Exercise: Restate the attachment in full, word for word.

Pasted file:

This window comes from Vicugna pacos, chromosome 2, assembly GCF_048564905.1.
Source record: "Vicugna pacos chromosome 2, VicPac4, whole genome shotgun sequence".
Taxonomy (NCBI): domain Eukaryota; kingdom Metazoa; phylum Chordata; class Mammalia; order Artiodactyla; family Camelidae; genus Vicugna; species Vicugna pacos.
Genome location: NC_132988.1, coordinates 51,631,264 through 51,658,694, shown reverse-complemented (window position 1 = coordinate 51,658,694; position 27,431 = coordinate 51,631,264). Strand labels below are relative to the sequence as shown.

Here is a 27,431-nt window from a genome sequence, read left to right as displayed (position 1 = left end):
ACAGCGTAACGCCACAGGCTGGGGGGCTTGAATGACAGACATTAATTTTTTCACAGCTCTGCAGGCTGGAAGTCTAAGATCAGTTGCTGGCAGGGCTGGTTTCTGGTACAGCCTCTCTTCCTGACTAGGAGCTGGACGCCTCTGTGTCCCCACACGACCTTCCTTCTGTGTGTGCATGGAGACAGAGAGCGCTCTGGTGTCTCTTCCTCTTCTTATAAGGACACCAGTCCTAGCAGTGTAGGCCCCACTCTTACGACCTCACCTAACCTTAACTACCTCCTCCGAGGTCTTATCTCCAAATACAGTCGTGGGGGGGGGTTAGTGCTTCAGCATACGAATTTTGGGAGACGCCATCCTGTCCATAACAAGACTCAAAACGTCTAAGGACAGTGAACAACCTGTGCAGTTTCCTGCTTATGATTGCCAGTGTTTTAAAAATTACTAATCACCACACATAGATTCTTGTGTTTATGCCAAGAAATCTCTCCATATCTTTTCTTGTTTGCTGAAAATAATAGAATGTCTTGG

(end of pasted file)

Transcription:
This window comes from Vicugna pacos, chromosome 2, assembly GCF_048564905.1.
Source record: "Vicugna pacos chromosome 2, VicPac4, whole genome shotgun sequence".
Taxonomy (NCBI): domain Eukaryota; kingdom Metazoa; phylum Chordata; class Mammalia; order Artiodactyla; family Camelidae; genus Vicugna; species Vicugna pacos.
Genome location: NC_132988.1, coordinates 51,631,264 through 51,658,694, shown reverse-complemented (window position 1 = coordinate 51,658,694; position 27,431 = coordinate 51,631,264). Strand labels below are relative to the sequence as shown.

Here is a 27,431-nt window from a genome sequence, read left to right as displayed (position 1 = left end):
ACAGCGTAACGCCACAGGCTGGGGGGCTTGAATGACAGACATTAATTTTTTCACAGCTCTGCAGGCTGGAAGTCTAAGATCAGTTGCTGGCAGGGCTGGTTTCTGGTACAGCCTCTCTTCCTGACTAGGAGCTGGACGCCTCTGTGTCCCCACACGACCTTCCTTCTGTGTGTGCATGGAGACAGAGAGCGCTCTGGTGTCTCTTCCTCTTCTTATAAGGACACCAGTCCTAGCAGTGTAGGCCCCACTCTTACGACCTCACCTAACCTTAACTACCTCCTCCGAGGTCTTATCTCCAAATACAGTCGTGGGGGGGGGTTAGTGCTTCAGCATACGAATTTTGGGAGACGCCATCCTGTCCATAACAAGACTCAAAACGTCTAAGGACAGTGAACAACCTGTGCAGTTTCCTGCTTATGATTGCCAGTGTTTTAAAAATTACTAATCACCACACATAGATTCTTGTGTTTATGCCAAGAAATCTCTCCATATCTTTTCTTGTTTGCTGAAAATAATAGAATGTCTTGG